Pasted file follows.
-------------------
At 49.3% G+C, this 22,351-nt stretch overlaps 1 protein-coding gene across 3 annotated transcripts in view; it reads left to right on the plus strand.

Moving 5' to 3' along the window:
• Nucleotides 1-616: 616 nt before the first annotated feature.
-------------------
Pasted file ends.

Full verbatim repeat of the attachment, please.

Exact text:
At 49.3% G+C, this 22,351-nt stretch overlaps 1 protein-coding gene across 3 annotated transcripts in view; it reads left to right on the plus strand.

Moving 5' to 3' along the window:
• Nucleotides 1-616: 616 nt before the first annotated feature.